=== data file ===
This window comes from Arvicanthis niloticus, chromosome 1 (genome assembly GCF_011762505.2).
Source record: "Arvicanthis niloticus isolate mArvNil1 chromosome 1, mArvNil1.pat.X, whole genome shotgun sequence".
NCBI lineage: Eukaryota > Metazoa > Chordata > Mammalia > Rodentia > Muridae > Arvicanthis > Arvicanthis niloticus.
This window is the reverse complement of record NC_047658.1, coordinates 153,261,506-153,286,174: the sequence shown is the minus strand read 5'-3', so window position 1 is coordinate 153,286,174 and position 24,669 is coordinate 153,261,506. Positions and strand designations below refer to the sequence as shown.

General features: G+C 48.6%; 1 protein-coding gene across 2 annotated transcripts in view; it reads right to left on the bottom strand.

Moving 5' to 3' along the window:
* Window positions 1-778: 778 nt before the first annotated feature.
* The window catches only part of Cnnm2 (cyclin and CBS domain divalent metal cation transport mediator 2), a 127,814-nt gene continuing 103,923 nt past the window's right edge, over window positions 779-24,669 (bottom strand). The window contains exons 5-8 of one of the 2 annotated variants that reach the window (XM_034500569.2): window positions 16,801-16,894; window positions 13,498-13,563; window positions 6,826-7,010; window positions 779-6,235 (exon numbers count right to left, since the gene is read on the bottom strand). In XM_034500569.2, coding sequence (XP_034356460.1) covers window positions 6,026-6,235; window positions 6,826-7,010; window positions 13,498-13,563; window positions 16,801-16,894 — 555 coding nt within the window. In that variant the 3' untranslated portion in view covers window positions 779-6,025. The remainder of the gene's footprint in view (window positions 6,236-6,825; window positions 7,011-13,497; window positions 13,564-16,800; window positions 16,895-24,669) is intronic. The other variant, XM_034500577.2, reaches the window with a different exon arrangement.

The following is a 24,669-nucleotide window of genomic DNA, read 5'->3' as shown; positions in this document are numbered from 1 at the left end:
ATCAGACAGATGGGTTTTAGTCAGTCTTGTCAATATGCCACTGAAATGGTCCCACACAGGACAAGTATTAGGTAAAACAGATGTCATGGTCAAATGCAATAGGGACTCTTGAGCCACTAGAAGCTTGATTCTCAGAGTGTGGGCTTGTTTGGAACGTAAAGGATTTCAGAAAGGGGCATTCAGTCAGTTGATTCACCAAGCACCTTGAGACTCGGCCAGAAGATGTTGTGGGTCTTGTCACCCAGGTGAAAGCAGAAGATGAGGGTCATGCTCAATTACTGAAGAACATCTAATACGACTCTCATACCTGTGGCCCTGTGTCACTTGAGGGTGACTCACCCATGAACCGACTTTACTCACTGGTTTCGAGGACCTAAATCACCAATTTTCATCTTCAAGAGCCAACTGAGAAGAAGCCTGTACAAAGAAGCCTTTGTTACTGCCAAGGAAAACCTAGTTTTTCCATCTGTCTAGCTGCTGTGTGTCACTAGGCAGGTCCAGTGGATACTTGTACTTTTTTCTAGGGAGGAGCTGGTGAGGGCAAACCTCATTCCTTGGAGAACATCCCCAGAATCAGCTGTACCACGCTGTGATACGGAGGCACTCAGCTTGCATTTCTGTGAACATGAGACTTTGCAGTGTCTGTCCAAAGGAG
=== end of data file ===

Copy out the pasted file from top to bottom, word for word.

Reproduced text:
This window comes from Arvicanthis niloticus, chromosome 1 (genome assembly GCF_011762505.2).
Source record: "Arvicanthis niloticus isolate mArvNil1 chromosome 1, mArvNil1.pat.X, whole genome shotgun sequence".
NCBI lineage: Eukaryota > Metazoa > Chordata > Mammalia > Rodentia > Muridae > Arvicanthis > Arvicanthis niloticus.
This window is the reverse complement of record NC_047658.1, coordinates 153,261,506-153,286,174: the sequence shown is the minus strand read 5'-3', so window position 1 is coordinate 153,286,174 and position 24,669 is coordinate 153,261,506. Positions and strand designations below refer to the sequence as shown.

General features: G+C 48.6%; 1 protein-coding gene across 2 annotated transcripts in view; it reads right to left on the bottom strand.

Moving 5' to 3' along the window:
* Window positions 1-778: 778 nt before the first annotated feature.
* The window catches only part of Cnnm2 (cyclin and CBS domain divalent metal cation transport mediator 2), a 127,814-nt gene continuing 103,923 nt past the window's right edge, over window positions 779-24,669 (bottom strand). The window contains exons 5-8 of one of the 2 annotated variants that reach the window (XM_034500569.2): window positions 16,801-16,894; window positions 13,498-13,563; window positions 6,826-7,010; window positions 779-6,235 (exon numbers count right to left, since the gene is read on the bottom strand). In XM_034500569.2, coding sequence (XP_034356460.1) covers window positions 6,026-6,235; window positions 6,826-7,010; window positions 13,498-13,563; window positions 16,801-16,894 — 555 coding nt within the window. In that variant the 3' untranslated portion in view covers window positions 779-6,025. The remainder of the gene's footprint in view (window positions 6,236-6,825; window positions 7,011-13,497; window positions 13,564-16,800; window positions 16,895-24,669) is intronic. The other variant, XM_034500577.2, reaches the window with a different exon arrangement.

The following is a 24,669-nucleotide window of genomic DNA, read 5'->3' as shown; positions in this document are numbered from 1 at the left end:
ATCAGACAGATGGGTTTTAGTCAGTCTTGTCAATATGCCACTGAAATGGTCCCACACAGGACAAGTATTAGGTAAAACAGATGTCATGGTCAAATGCAATAGGGACTCTTGAGCCACTAGAAGCTTGATTCTCAGAGTGTGGGCTTGTTTGGAACGTAAAGGATTTCAGAAAGGGGCATTCAGTCAGTTGATTCACCAAGCACCTTGAGACTCGGCCAGAAGATGTTGTGGGTCTTGTCACCCAGGTGAAAGCAGAAGATGAGGGTCATGCTCAATTACTGAAGAACATCTAATACGACTCTCATACCTGTGGCCCTGTGTCACTTGAGGGTGACTCACCCATGAACCGACTTTACTCACTGGTTTCGAGGACCTAAATCACCAATTTTCATCTTCAAGAGCCAACTGAGAAGAAGCCTGTACAAAGAAGCCTTTGTTACTGCCAAGGAAAACCTAGTTTTTCCATCTGTCTAGCTGCTGTGTGTCACTAGGCAGGTCCAGTGGATACTTGTACTTTTTTCTAGGGAGGAGCTGGTGAGGGCAAACCTCATTCCTTGGAGAACATCCCCAGAATCAGCTGTACCACGCTGTGATACGGAGGCACTCAGCTTGCATTTCTGTGAACATGAGACTTTGCAGTGTCTGTCCAAAGGAG